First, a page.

Smoked salmon chowder with baby potatoes and corn in a light creamy broth is a cozy Seattle style chowder that’s ready in 30 minutes!
smoked salmon chowder is pure comfort food
Thirty minutes of easy prep means you won’t have to worry about lunch or dinner for several days. This smoked salmon chowder is pure luxury in a soup pot, believe me. And the flavor? It’s built right in thanks to the rich smokiness of the salmon, fresh dill, and a hint of sweet paprika. While regular seafood chowders are associated with the new England coastal states, smoked salmon chowder hails from Seattle Washington where smoked fish is almost a religion. If you’ve ever been to Pike Place Market you might have had their famous smoked salmon chowder. My recipe differs from that one, but I think it’s even better.
what you’ll need for easy smoked salmon chowder
- smoked salmon
- I use hot-smoked salmon which is fully cooked. Look for hot-smoked salmon in shrink wrapped packages in your supermarket fish section. I used the leftovers from my Smoked Salmon Platter. Can you make this soup with cold-smoked salmon? Yes. You’ll get a different flavor and texture to your soup, but you can certainly use it.
- baby potatoes
- there’s no need to peel baby potatoes. Leave them whole if very small, or quarter if larger. I’m loving The Little Potato Company bagged potatoes because they’re all the right size, and already cleaned so they’re super convenient.
- corn kernels
- sliced off the cob, or use good quality frozen kernels. I love the sweet crunch from the corn, but smoked salmon chowder does not require it, so feel free to leave it out if you prefer.
- whole milk makes the best chowders.
- I like to enrich the broth with some cream, but if you are watching calories or fat intake, feel free to omit and just add more milk.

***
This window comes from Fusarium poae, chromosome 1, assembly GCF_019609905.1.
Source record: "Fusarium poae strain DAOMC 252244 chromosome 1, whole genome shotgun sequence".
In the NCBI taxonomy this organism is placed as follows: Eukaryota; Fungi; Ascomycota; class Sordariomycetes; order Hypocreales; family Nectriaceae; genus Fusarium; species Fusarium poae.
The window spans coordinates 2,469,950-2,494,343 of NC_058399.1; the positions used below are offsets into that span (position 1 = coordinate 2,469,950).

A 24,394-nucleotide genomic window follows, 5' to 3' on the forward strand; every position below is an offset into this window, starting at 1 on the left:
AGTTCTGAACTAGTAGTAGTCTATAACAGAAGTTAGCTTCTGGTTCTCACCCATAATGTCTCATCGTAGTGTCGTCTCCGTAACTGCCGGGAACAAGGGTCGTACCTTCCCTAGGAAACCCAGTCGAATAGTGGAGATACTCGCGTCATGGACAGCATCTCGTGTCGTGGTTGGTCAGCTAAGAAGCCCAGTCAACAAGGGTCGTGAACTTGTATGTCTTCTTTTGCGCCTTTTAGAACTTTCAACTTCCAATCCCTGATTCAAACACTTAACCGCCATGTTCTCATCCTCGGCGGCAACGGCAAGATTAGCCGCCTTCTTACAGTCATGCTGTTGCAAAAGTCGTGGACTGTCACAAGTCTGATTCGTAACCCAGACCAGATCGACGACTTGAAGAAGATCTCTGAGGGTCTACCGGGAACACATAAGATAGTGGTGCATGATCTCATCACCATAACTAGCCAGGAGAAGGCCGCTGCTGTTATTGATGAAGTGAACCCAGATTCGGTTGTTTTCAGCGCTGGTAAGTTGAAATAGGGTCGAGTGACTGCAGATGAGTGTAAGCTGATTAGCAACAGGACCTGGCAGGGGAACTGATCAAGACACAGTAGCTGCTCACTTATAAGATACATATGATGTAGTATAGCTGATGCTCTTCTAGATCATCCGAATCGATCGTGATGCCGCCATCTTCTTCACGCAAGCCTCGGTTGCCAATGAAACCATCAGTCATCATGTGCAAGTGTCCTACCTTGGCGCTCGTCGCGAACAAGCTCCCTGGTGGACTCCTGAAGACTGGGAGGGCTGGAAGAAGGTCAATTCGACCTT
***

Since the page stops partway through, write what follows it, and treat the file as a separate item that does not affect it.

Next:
- a small amount of flour makes a roux with the olive oil and butter to give the broth body without over-thickening it.
- olive oil
- fresh dill
- you can use dried in a pinch.
- bay leaf
- use either smoked or sweet paprika. This adds flavor and a rosy blush to the soup. You can also use Old Bay Seasoning instead.
- black pepper
what is a chowder?
Chowders are thick, chunky, mostly dairy based soups often made with potatoes and various types of seafood. Chowder is very much a North American soup, dating back to the colonists in New England, although it may have originated in the maritime regions of England and France. (One notable exception to the dairy based rule is Manhattan clam chowder, which is tomato based.) Chowders can be also be vegetarian, as in my favorite Corn and Cheddar Cheese Chowder or my Jalapeño Corn Chowder. And they don’t have to be super thick like the stodgy ones you get in restaurants or supermarket soup bars. In my opinion the best chowders are only slightly thickened, so the broth has a little body but is still light.
how is chowder different from bisque?
Bisques are also creamy seafood soups but they are smooth, not chunky. Bisques are often enriched with some sort of alcohol (my Creamy Shrimp Bisque has a touch of cognac and sherry, and my Smokey Pumpkin Chipotle Bisque calls for sherry as well.)
HOT SMOKED VS COLD SMOKED SALMON
The only real difference between the two is the temperature at which they’re smoked:
hot smoked salmon is dry brined with a mix of sugar and salt. The fish is hot smoked in a smoker or smokehouse where temperatures reach 120F-220F so the salmon is actually ‘cooked’ and has a flakey texture.
cold smoked salmon is also dry brined but is smoked at between 70F and 90F. Cold smoked salmon is essentially raw, and has a translucent appearance and a silky texture. It must be thinly sliced before serving.
tips for making smoked salmon chowder